Hope of cataloging and photographing all the plants and flowers on this one hike became just a hope. A catalog is a project for a more trained naturalist or botanist. It’s still on the wish list to produce a guide that identifies the native plants and flowers at Meher Mount to help all visitors enjoy this abundance of plant life.
The following is a very partial list of some of the native plants seen on the hike: Common Fiddleneck (Amsinckia menziesii var. intermedia); Purple Owl’s Clover (Castilleja exserta ssp. Exserta); Wild Cucumber (Marah macrocarpus var. macrocarpus); Forget-Me-Not (Cryptantha intermedia); Whispering Bells (Emmenanthe penduliflora) (a fire follower); California Peony (Paeonia californica); Blue Dicks (Dichelostemma capitatum ssp. capitatum); Shepard’s Purse (Capsella burse-pastoris); Red Maids (Calandrinia ciliata); Rusty Popcorn Flower (Plagiobothrys nothofulvus); California Peony (Paeonia californica); Common Eucrypta (Eucrypta chrysanthemifolia var. chrysanthemifolia); Hedge Nettle (Stachys bullata); Fiesta Flower (Pholistoma auritum var. auritum); California Poppy (Eschscholzia californica ssp. californica); Giant Wildrye (Elymus condensatus); Peppergrass (Lepidium nitidum); California Everlasting (Pseudognaphalium californicum); Purple Sage (Salvia leucophylla); California Poppy (Eschscholzia californica); Heartleaf Penstemon (Keckiella cordifolia),
ON THE LOOKOUT FOR INVASIVE PLANTS
On the hike, we also identified a few invasive species that need to be removed. To the untrained eye, many of the grass-type plants look similar.
Members of the group freely shared their expertise, and Andrea Adams Morgan pointed out the difference between a native grass and the invasive Smilo Grass (Stipa miliacea var. miliacea).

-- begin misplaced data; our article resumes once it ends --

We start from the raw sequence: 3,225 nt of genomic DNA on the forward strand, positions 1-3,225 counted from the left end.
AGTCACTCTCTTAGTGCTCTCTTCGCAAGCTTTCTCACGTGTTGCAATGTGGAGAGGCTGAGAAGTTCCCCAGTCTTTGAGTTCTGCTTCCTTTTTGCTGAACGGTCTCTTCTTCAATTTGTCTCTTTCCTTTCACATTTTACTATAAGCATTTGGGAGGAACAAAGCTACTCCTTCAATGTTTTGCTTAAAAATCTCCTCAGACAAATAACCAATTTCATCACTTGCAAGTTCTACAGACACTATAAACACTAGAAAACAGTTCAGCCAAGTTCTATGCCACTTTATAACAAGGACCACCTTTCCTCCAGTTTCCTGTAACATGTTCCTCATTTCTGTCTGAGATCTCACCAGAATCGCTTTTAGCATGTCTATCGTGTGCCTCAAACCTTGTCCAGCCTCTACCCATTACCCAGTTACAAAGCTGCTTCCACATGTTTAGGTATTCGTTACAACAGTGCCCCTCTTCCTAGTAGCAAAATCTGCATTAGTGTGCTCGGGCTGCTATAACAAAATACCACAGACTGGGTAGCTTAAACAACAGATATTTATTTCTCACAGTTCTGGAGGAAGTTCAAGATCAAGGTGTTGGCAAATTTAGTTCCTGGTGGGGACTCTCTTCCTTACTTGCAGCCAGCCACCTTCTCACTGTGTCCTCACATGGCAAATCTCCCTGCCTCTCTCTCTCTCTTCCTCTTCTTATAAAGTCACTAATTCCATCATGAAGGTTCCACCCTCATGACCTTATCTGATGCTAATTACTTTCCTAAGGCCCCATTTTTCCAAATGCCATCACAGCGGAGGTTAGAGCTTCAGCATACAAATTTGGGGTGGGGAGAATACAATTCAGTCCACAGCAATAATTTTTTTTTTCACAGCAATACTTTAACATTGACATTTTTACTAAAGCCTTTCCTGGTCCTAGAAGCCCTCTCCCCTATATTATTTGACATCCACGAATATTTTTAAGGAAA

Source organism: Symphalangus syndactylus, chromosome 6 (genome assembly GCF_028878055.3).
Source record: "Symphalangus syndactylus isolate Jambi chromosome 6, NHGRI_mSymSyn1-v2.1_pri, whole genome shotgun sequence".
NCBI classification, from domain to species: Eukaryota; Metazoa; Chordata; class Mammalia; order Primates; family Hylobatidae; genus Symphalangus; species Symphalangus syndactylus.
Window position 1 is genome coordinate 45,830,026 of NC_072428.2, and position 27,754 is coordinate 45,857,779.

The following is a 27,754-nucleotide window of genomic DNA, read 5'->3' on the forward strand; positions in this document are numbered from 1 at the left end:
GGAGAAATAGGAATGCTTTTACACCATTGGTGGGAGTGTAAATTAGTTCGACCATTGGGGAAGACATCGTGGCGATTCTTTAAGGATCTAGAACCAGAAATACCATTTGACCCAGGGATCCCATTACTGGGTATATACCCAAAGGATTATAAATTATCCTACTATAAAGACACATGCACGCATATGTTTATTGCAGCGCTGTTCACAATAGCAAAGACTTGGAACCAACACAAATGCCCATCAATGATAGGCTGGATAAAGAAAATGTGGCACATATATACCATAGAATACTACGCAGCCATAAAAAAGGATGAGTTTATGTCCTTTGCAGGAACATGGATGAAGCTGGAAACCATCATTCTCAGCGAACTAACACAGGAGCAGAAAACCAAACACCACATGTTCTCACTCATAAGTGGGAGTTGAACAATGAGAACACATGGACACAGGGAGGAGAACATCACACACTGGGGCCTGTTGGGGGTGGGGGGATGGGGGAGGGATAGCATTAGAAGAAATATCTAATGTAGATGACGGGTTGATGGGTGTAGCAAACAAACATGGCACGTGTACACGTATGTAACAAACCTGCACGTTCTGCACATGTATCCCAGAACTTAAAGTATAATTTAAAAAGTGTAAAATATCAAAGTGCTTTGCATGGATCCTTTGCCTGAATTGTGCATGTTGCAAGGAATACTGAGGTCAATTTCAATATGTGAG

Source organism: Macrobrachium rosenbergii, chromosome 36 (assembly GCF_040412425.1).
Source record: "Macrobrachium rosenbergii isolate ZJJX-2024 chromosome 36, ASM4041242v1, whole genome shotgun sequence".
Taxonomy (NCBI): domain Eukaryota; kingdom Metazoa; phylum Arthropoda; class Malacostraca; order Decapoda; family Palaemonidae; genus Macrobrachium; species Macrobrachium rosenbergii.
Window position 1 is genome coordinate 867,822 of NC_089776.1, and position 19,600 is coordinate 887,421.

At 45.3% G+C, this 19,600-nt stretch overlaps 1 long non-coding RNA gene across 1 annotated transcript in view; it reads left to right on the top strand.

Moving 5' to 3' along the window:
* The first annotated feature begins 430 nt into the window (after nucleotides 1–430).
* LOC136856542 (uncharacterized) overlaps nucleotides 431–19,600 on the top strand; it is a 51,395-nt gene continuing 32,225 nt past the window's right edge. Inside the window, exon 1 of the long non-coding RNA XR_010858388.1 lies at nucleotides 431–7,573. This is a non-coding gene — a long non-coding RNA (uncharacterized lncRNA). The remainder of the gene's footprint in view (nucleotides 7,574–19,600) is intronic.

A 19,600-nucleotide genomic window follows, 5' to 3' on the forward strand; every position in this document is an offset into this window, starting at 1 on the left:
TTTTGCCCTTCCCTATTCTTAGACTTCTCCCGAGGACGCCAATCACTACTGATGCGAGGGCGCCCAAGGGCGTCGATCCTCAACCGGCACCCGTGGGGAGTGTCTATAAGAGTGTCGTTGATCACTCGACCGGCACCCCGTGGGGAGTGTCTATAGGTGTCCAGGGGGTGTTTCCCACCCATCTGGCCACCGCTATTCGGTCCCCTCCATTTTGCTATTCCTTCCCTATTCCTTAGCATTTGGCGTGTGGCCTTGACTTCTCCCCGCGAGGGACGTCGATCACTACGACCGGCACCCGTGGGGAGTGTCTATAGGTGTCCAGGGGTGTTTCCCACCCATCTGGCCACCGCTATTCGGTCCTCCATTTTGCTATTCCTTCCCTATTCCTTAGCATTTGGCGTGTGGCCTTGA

She works to identify invasives for some of the parks in the Carpinteria, CA, area, and Andrea urged us to remove Smilo Grass before it seeds and spreads. The Santa Barbara Botanic Garden posted on its website that Smilo Grass is a species that should be eradicated when encountered on private property near wildlands.
The group also noted the non-native, invasive Italian Thistle (Carduus pycnocephalus). According to Cal-IPC, the Italian Thistle tends to grow taller and be a better fire ladder than native species. It also harbors insect pests, which attack native thistles. This thistle appeared in abundance in selected locations in Spring 2017 after the 2017 Thomas Fire. Volunteers have been monitoring and removing this plant for the past year at Meher Mount and will continue to do so this spring.
 “How to See California’s 2019 Super Bloom,” Visit California, accessed March 26, 2019.
 “Fire Followers,” Los Padres Forest Watch, accessed March 26, 2019.
 Plant Assessment: Stipa miliacea var. miliacea, California Invasive Plant Council, accessed March 26, 2019.
 Plant Assessment: Carduus pycnocephalus, Calfiornia Invasive Plant Council, accessed March 26, 2019.
California Native Flowering Plants and Wildflowers, “A Guide to Flowers on Our Preserves,” Ojai Valley Land Conservancy.
California Native Plant Society, Channel Island Chapter.
“Vascular Plants of Sulphur Mountain, Ventura County, California,” by David L. Magney, accessed March 26, 2019. ©2011 by David L. Magney.
“Plants of Southern California: Fire Followers” by Tom Chester, updated August 11, 2018 and accessed March 27, 2019. ©2011-2018 by Tom Chester.